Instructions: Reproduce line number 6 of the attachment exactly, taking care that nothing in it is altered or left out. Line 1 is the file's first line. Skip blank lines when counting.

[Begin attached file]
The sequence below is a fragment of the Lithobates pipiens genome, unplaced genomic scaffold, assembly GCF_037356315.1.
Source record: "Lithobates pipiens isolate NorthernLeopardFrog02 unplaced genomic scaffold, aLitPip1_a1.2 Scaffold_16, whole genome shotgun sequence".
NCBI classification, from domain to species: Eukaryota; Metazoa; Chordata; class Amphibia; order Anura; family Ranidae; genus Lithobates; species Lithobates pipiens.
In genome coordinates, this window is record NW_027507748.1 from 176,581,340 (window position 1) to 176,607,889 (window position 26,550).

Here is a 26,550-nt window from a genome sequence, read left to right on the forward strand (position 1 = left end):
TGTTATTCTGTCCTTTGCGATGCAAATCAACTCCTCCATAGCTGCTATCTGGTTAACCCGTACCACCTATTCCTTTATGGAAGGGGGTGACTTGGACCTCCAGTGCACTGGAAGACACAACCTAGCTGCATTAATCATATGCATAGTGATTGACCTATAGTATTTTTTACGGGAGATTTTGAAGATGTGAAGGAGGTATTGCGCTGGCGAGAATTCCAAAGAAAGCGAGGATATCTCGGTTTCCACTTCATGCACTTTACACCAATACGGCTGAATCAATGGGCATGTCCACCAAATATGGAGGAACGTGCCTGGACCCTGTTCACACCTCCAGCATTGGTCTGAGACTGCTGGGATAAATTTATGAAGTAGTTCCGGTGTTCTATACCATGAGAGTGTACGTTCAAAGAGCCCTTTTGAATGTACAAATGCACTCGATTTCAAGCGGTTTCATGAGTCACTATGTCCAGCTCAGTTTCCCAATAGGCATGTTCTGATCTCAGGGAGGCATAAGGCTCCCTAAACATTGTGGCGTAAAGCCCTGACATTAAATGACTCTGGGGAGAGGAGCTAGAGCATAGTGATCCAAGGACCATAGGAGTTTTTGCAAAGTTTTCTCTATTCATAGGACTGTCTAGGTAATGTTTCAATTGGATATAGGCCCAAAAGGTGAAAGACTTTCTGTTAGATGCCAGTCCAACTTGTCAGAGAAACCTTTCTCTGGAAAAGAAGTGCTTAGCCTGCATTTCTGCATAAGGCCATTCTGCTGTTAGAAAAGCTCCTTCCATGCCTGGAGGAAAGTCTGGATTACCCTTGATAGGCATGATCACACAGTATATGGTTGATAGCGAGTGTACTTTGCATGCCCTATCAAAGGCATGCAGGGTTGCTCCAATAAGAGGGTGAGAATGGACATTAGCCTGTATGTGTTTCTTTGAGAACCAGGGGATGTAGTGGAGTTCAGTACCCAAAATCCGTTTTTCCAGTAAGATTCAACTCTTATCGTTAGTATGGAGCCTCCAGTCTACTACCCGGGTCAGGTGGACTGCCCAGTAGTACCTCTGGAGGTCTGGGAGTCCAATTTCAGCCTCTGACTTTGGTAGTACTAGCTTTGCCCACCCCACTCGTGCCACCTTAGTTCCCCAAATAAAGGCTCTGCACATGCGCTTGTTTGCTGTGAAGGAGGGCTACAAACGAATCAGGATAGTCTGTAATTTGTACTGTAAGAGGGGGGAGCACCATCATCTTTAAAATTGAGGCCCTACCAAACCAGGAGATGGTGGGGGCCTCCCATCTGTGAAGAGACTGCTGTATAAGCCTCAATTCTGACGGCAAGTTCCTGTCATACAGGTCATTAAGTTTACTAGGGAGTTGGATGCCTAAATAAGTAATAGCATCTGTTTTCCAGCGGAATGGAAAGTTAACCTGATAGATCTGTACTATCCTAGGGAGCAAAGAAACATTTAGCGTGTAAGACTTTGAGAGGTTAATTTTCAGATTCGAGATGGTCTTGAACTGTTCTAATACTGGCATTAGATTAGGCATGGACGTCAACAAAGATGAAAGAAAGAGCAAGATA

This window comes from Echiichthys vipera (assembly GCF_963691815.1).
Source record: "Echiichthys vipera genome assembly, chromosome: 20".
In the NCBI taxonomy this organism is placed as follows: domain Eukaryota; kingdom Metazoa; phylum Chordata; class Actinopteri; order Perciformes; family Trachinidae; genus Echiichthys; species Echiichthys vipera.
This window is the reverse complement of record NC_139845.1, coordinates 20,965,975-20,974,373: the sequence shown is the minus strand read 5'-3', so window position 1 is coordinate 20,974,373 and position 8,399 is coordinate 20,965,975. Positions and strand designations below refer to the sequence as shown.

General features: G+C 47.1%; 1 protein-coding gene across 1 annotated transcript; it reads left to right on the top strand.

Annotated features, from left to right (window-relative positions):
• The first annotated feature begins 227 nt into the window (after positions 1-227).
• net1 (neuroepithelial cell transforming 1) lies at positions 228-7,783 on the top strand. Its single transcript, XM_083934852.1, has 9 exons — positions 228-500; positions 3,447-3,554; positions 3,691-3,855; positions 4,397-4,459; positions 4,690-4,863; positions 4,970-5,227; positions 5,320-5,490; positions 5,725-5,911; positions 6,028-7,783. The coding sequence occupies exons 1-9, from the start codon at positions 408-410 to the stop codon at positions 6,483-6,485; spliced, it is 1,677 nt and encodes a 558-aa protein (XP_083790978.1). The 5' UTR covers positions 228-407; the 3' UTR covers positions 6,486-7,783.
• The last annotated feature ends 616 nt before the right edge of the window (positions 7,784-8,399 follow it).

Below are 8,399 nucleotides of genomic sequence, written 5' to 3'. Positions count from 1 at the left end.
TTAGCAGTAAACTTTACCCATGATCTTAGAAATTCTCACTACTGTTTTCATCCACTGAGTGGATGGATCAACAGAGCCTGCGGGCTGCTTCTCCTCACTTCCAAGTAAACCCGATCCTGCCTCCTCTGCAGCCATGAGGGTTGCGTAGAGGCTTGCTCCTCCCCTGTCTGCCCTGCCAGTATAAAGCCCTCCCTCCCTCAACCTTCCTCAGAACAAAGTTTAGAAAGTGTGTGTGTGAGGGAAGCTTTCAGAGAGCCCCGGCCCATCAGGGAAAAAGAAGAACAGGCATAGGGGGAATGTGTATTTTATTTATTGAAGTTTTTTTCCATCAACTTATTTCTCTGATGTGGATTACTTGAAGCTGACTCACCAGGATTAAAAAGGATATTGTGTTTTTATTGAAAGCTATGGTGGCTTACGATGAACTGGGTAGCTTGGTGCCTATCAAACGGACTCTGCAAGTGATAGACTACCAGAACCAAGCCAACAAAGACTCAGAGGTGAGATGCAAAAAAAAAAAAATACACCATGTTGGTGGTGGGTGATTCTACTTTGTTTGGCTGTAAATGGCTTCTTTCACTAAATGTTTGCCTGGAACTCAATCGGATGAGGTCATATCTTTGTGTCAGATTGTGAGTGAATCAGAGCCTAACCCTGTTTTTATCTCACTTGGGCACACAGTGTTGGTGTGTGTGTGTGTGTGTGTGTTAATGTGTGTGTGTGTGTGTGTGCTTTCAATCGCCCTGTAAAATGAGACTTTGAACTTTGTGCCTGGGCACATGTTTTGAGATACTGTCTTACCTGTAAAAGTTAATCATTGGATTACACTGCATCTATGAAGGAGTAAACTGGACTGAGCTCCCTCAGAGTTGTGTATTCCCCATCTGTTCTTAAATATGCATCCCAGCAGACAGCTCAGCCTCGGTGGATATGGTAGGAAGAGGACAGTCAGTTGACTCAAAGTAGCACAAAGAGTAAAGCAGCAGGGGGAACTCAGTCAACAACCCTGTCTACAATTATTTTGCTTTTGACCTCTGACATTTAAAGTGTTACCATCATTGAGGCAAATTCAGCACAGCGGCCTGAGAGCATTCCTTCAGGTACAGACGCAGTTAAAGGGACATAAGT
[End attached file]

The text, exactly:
TGTTATTCTGTCCTTTGCGATGCAAATCAACTCCTCCATAGCTGCTATCTGGTTAACCCGTACCACCTATTCCTTTATGGAAGGGGGTGACTTGGACCTCCAGTGCACTGGAAGACACAACCTAGCTGCATTAATCATATGCATAGTGATTGACCTATAGTATTTTTTACGGGAGATTTTGAAGATGTGAAGGAGGTATTGCGCTGGCGAGAATTCCAAAGAAAGCGAGGATATCTCGGTTTCCACTTCATGCACTTTACACCAATACGGCTGAATCAATGGGCATGTCCACCAAATATGGAGGAACGTGCCTGGACCCTGTTCACACCTCCAGCATTGGTCTGAGACTGCTGGGATAAATTTATGAAGTAGTTCCGGTGTTCTATACCATGAGAGTGTACGTTCAAAGAGCCCTTTTGAATGTACAAATGCACTCGATTTCAAGCGGTTTCATGAGTCACTATGTCCAGCTCAGTTTCCCAATAGGCATGTTCTGATCTCAGGGAGGCATAAGGCTCCCTAAACATTGTGGCGTAAAGCCCTGACATTAAATGACTCTGGGGAGAGGAGCTAGAGCATAGTGATCCAAGGACCATAGGAGTTTTTGCAAAGTTTTCTCTATTCATAGGACTGTCTAGGTAATGTTTCAATTGGATATAGGCCCAAAAGGTGAAAGACTTTCTGTTAGATGCCAGTCCAACTTGTCAGAGAAACCTTTCTCTGGAAAAGAAGTGCTTAGCCTGCATTTCTGCATAAGGCCATTCTGCTGTTAGAAAAGCTCCTTCCATGCCTGGAGGAAAGTCTGGATTACCCTTGATAGGCATGATCACACAGTATATGGTTGATAGCGAGTGTACTTTGCATGCCCTATCAAAGGCATGCAGGGTTGCTCCAATAAGAGGGTGAGAATGGACATTAGCCTGTATGTGTTTCTTTGAGAACCAGGGGATGTAGTGGAGTTCAGTACCCAAAATCCGTTTTTCCAGTAAGATTCAACTCTTATCGTTAGTATGGAGCCTCCAGTCTACTACCCGGGTCAGGTGGACTGCCCAGTAGTACCTCTGGAGGTCTGGGAGTCCAATTTCAGCCTCTGACTTTGGTAGTACTAGCTTTGCCCACCCCACTCGTGCCACCTTAGTTCCCCAAATAAAGGCTCTGCACATGCGCTTGTTTGCTGTGAAGGAGGGCTACAAACGAATCAGGATAGTCTGTAATTTGTACTGTAAGAGGGGGGAGCACCATCATCTTTAAAATTGAGGCCCTACCAAACCAGGAGATGGTGGGGGCCTCCCATCTGTGAAGAGACTGCTGTATAAGCCTCAATTCTGACGGCAAGTTCCTGTCATACAGGTCATTAAGTTTACTAGGGAGTTGGATGCCTAAATAAGTAATAGCATCTGTTTTCCAGCGGAATGGAAAGTTAACCTGATAGATCTGTACTATCCTAGGGAGCAAAGAAACATTTAGCGTGTAAGACTTTGAGAGGTTAATTTTCAGATTCGAGATGGTCTTGAACTGTTCTAATACTGGCATTAGATTAGGCATGGACGTCAACAAAGATGAAAGAAAGAGCAAGATA